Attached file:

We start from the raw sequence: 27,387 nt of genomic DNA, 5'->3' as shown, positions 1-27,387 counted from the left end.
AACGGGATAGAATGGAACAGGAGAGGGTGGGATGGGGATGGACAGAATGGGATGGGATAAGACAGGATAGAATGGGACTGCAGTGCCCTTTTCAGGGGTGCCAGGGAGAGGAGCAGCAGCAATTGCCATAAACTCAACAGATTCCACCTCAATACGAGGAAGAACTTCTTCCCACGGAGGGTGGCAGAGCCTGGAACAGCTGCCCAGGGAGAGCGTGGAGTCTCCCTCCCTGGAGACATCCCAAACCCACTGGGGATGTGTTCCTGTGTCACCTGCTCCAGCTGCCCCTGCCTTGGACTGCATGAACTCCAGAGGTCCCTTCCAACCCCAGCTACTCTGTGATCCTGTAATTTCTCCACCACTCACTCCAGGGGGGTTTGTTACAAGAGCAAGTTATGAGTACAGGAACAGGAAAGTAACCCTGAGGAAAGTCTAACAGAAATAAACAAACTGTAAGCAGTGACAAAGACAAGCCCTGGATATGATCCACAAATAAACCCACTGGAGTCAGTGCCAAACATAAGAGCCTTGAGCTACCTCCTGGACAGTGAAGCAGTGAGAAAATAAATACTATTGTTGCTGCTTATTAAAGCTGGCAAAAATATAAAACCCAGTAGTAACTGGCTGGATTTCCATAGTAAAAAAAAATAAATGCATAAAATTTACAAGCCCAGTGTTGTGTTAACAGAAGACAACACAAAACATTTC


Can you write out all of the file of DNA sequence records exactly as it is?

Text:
We start from the raw sequence: 27,387 nt of genomic DNA, 5'->3' as shown, positions 1-27,387 counted from the left end.
AACGGGATAGAATGGAACAGGAGAGGGTGGGATGGGGATGGACAGAATGGGATGGGATAAGACAGGATAGAATGGGACTGCAGTGCCCTTTTCAGGGGTGCCAGGGAGAGGAGCAGCAGCAATTGCCATAAACTCAACAGATTCCACCTCAATACGAGGAAGAACTTCTTCCCACGGAGGGTGGCAGAGCCTGGAACAGCTGCCCAGGGAGAGCGTGGAGTCTCCCTCCCTGGAGACATCCCAAACCCACTGGGGATGTGTTCCTGTGTCACCTGCTCCAGCTGCCCCTGCCTTGGACTGCATGAACTCCAGAGGTCCCTTCCAACCCCAGCTACTCTGTGATCCTGTAATTTCTCCACCACTCACTCCAGGGGGGTTTGTTACAAGAGCAAGTTATGAGTACAGGAACAGGAAAGTAACCCTGAGGAAAGTCTAACAGAAATAAACAAACTGTAAGCAGTGACAAAGACAAGCCCTGGATATGATCCACAAATAAACCCACTGGAGTCAGTGCCAAACATAAGAGCCTTGAGCTACCTCCTGGACAGTGAAGCAGTGAGAAAATAAATACTATTGTTGCTGCTTATTAAAGCTGGCAAAAATATAAAACCCAGTAGTAACTGGCTGGATTTCCATAGTAAAAAAAAATAAATGCATAAAATTTACAAGCCCAGTGTTGTGTTAACAGAAGACAACACAAAACATTTC